Next: Will the white iPhone hit stores Feb. 27?

Comments

Absolutely - I look forward to the great new content and expanded viewing options that I will have as a Comcast cable and internet access customer. The company is an innovator in its field, offering many cool new services, and this merger will allow them do more. This is a very good thing for consumers!

Posted by: walker2 | January 18, 2011 9:13 PM | Report abuse

I would not be surprised if NBC becomes the information agency of the US Government. They have played the role of media outlet / spokesperson of the White House and Capitol Hill and never question the government. MSNBC clearly pushes the Fed plan and cuts off anyone speaking against Fed policy. I do believe that they have had easier access to the White House also.

And wasn't it amazing how GE received a large infusion of capital with the banks to help "save it" during the financial crisis.

Hey...maybe I'm wrong. Wouldn't be the first time.

Posted by: edski1 | January 18, 2011 9:18 PM | Report abuse

The reality is that all the agonizing about potential service problems in the internet is focused on imaginary problems. There is a good chance that these problems will never be real issues. But even should some of them turn out to be real concerns, their impact will not be catastrophic. Particularly with the land line based internet we can afford to give private business a long leash to see what services they manage to create. We can afford to wait until there is hard evidence that a problem is real before worrying too much about need to control it with regulation.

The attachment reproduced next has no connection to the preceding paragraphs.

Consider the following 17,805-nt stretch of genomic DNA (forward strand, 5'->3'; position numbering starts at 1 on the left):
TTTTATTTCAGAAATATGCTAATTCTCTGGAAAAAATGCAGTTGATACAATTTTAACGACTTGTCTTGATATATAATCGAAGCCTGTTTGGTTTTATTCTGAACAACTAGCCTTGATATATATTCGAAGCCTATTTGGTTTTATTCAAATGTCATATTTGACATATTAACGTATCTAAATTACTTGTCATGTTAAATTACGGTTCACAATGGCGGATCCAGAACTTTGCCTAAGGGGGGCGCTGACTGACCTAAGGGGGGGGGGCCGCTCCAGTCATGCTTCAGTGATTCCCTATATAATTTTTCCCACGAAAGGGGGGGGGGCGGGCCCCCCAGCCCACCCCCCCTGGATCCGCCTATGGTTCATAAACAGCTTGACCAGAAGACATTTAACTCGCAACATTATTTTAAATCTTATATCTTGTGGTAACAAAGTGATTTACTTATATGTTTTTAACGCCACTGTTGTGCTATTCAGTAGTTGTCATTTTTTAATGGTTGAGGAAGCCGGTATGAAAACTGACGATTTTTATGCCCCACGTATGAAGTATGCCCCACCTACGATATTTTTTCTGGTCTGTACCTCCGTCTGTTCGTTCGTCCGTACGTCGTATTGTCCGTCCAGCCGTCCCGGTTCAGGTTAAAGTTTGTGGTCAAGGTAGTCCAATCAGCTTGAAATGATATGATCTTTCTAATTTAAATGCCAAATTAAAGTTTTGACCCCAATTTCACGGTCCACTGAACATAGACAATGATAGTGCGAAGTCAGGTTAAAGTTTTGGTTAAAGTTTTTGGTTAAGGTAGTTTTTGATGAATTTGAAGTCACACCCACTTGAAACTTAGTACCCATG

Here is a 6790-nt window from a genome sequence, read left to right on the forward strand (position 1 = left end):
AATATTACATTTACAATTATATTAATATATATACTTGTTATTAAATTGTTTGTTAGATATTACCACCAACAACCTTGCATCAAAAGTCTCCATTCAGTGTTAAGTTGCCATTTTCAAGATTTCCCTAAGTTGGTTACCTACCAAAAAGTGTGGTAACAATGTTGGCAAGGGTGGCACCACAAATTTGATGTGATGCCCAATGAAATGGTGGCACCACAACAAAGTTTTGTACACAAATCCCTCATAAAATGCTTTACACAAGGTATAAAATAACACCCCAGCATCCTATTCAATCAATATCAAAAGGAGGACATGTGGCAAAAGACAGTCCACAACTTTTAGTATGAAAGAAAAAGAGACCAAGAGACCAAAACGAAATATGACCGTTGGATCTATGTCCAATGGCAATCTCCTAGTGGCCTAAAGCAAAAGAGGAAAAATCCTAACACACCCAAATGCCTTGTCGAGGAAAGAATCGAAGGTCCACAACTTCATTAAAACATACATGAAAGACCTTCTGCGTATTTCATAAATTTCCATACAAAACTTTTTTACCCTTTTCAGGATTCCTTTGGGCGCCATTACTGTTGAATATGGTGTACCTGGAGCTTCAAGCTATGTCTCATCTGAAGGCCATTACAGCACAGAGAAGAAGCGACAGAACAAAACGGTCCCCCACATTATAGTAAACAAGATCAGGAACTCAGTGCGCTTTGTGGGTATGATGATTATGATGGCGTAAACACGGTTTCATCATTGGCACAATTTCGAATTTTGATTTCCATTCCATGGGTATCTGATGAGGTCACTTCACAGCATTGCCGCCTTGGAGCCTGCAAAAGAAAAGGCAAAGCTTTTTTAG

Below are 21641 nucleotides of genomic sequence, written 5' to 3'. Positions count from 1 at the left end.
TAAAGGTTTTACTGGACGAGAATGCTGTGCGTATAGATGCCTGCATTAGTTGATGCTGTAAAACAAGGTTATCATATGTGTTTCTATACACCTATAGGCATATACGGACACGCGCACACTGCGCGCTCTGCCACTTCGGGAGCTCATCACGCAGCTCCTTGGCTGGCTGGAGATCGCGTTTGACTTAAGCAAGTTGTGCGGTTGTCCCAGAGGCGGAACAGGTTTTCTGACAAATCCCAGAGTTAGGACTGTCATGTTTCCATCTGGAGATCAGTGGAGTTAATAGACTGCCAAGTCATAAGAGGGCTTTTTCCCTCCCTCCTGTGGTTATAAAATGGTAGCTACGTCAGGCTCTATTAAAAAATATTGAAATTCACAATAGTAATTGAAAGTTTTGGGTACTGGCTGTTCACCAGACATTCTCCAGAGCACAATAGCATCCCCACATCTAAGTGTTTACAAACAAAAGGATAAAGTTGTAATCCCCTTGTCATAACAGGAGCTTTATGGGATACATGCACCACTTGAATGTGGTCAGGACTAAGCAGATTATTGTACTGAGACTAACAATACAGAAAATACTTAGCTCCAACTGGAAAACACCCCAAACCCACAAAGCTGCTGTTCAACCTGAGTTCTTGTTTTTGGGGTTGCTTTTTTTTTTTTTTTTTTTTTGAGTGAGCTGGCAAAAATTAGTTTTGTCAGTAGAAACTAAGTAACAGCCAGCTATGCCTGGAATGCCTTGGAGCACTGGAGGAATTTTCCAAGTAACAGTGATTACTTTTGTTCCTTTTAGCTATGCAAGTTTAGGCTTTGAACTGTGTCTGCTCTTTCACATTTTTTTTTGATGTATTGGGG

Posted by: dnjake | January 18, 2011 9:43 PM | Report abuse

walker2 clearly works for Comcast - what a croc. Anyone who's ever had the misfortune of being a Comcast customer has had to suffer with horrible service and ever-rising prices. These are the guys who kept Nats fans from watching their hometown team for the better part of a season or more.

Really, do you think giving them more control over programming is going to be good for America and consumers? keep smoking whatever's in your pipe...

Posted by: KabletownSux | January 18, 2011 9:52 PM | Report abuse

Big money talks and we just had a chance to witness it again. Comcast is a poor service provider and many of their supposed HD broadcasts are not true HD. Their claims of good customer service are a myth in my area.

Posted by: npsilver | January 18, 2011 10:41 PM | Report abuse

What in Comcast's deep or near past provides comfort that the new entity controlled by Comcast will not use its market position to push the limits of the "agreement" and not monopolize markets, restrict access to content, and inflate rates to the detriment of consumers?

I was a Comcast (formerly Prism) TV subscriber when they divested their cell phone business in the ‘80s to "focus" on cable TV, and later internet service. As a consumer, our experience with Comcast has ranged from barely acceptable to incompetent; lowlighted by poor customer service, monopolistic pricing practices, and restricted access to content.

Over twenty years later not much has changed, other than their adding VoIP telephone service, which since the cut-over to all digital service in the spring has made their phone service almost unusable. “We’re still working out the issues.”